Pito agonisingly missed out of the last FIFA Futsal World Cup
He is eager to help Brazil claim redemption
"Fans can't afford to miss it."
One of Pito’s main attributes is his strength of character, as he showed in brushing off his omission from the Brazil squad for the FIFA Futsal World Cup Colombia 2016™ after featuring in the qualifiers. “My main virtue is that I’m always happy,” he told FIFA.com, a broad smile stretching across his face. “And why wouldn’t I be happy? I’m doing what I love most, I get paid for it, and I’m always discovering and enjoying new places. I’m never anything but happy.” The 29-year-old was indeed all smiles in an interview in which he explained what it meant to be making his World Cup debut and discussed his aims for the tournament, the teams Brazil will face, and the player who has made the biggest impact on him in his career.
Brazil kick off their FIFA Futsal World Cup Lithuania 2021™ campaign against Vietnam in the city of Klaipeda on Monday, a vital encounter for a side keen to erase memories of their penalty-shootout defeat to IR Iran in the Round of 16 five years ago. “When you play for Brazil you’ve got that obligation to make sure the team’s in the hunt for the title,” said Pito. “You have to give it 100 per cent the whole time.” Brazil have won five of the eight Futsal World Cups held to date, losing only three matches in regulation time in their entire history: to Hungary and USA at Netherlands 1989 (the first World Cup and a tournament they went on to win), and the final against Spain at Guatemala 2000. Their other knockout defeats, against La Roja at Chinese Taipei 2004 and IR Iran five years ago, both came on penalties. “Brazil are favourites wherever they go,” explained Pito. “After all, we are one of the best teams in the world.”
Lithuania 2021 will give Pito the chance to make up for the disappointment of being overlooked for Colombia 2016. “Playing at the World Cup is reward for the great season I’ve had," said a man now firmly established in the Brazil side. "It’s a dream to be able to play in it and help my country, and I’ve been thinking about it since the start of the season. I played in all the qualifying matches for the last World Cup but didn’t make the finals.” Reflecting on what it will mean to represent his country on the biggest stage of all, Pito adopted a more serious tone: “A lot of things will be going through my mind, like how hard I’ve worked and how much I’ve put into getting this far. I’m going to enjoy it, but at the same time I’ll be giving it my absolute all on the court. I want to put into practice everything I’ve done and everything that’s worked for me in making it here.” Colombia 2016 showed that the gap between the supposed big guns of futsal and the rest of the world is smaller than ever. Such has been the overall improvement in standards that Argentina, Brazil, Portugal and Spain are not the red-hot favourites they once were. “Every national team watches videos now," said Pito. "They study the opposition and they know the tricks you do and how you play.”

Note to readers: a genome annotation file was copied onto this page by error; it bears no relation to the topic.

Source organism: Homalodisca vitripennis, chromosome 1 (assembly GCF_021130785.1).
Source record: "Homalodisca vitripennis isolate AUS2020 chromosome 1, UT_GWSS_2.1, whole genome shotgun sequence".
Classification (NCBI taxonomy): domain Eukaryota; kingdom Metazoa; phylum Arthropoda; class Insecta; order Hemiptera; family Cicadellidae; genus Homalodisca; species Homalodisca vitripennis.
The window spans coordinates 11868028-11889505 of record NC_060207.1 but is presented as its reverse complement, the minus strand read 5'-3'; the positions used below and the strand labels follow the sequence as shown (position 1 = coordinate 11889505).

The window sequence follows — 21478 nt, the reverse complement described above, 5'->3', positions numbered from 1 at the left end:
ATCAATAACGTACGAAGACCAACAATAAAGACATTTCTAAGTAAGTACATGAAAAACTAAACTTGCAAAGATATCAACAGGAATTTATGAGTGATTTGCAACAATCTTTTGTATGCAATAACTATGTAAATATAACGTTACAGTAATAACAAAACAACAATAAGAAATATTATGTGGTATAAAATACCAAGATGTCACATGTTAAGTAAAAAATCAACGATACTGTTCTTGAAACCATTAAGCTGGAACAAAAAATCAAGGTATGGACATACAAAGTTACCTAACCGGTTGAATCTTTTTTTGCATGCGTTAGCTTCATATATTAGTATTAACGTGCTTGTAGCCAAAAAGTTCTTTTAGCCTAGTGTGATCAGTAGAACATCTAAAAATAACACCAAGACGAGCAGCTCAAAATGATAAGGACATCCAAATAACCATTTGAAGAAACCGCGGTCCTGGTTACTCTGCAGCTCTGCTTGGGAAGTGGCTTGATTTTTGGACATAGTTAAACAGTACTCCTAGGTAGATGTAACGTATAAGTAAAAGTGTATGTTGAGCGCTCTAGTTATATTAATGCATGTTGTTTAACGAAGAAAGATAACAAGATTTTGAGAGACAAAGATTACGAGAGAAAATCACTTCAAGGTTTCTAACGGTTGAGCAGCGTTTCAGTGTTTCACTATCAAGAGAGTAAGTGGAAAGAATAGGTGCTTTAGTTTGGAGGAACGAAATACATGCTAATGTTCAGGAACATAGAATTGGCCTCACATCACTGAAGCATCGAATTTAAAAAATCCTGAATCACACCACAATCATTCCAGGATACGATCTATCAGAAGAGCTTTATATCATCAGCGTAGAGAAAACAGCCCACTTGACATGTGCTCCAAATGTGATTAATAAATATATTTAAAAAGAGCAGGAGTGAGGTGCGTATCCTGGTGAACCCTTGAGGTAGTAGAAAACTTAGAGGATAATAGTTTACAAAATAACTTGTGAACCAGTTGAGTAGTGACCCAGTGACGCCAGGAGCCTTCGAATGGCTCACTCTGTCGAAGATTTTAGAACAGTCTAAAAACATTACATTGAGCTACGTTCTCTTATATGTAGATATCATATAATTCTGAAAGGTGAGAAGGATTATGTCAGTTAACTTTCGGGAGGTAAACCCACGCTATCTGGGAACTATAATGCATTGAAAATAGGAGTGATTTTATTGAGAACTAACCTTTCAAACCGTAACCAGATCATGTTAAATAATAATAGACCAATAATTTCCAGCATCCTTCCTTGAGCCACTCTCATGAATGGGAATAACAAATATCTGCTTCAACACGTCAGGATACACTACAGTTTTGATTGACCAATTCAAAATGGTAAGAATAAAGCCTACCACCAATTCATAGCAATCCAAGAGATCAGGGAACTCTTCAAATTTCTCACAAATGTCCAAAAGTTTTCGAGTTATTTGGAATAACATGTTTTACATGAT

Asked if there is any point in training and trying to catch opposing sides off guard when they study every move you make, he replied with a trademark smile: “You have to train even harder. You have to live and breathe futsal so you can make things happen on the court.” Even so, and as he pointed out, futsal still has its tournament favourites: Spain, Russia, Portugal… There are a good few of them, though it’s hard to single any one team out.” When it was pointed out to him that he had forgotten to mention Argentina, Brazil’s arch-rivals and the reigning world champions, Pito said: “They’ve always been the team we want to beat. They look in really good shape and they’ve got a really exciting plan for the future. We lost to them in the final of the qualifiers for Lithuania. It’s always a tough game against them.” The one and only Falcao Brazil will be without Falcao in Lithuania, the futsal legend having called time on his international career after his side’s elimination at Colombia 2016. An avid admirer of his, Pito has special memories of sharing a court with him. “He set me up for my first international goal," recalled Pito. "I’ve never told him, but I know that he knows that because there were jokes about it in the dressing room afterwards. It’s an honour for me to have played for Brazil with him.” Signing off with a message for all the fans who will be attending the games in Lithuania, the happy-go-lucky Pito said: “The matches are going be fascinating and fantastic. The best futsal teams in the world will be there and the fans can’t afford to miss it.” Singling out one team above the rest, he added: “They have to support Brazil too. They can’t miss the joy and competitive spirit we have. We are very committed.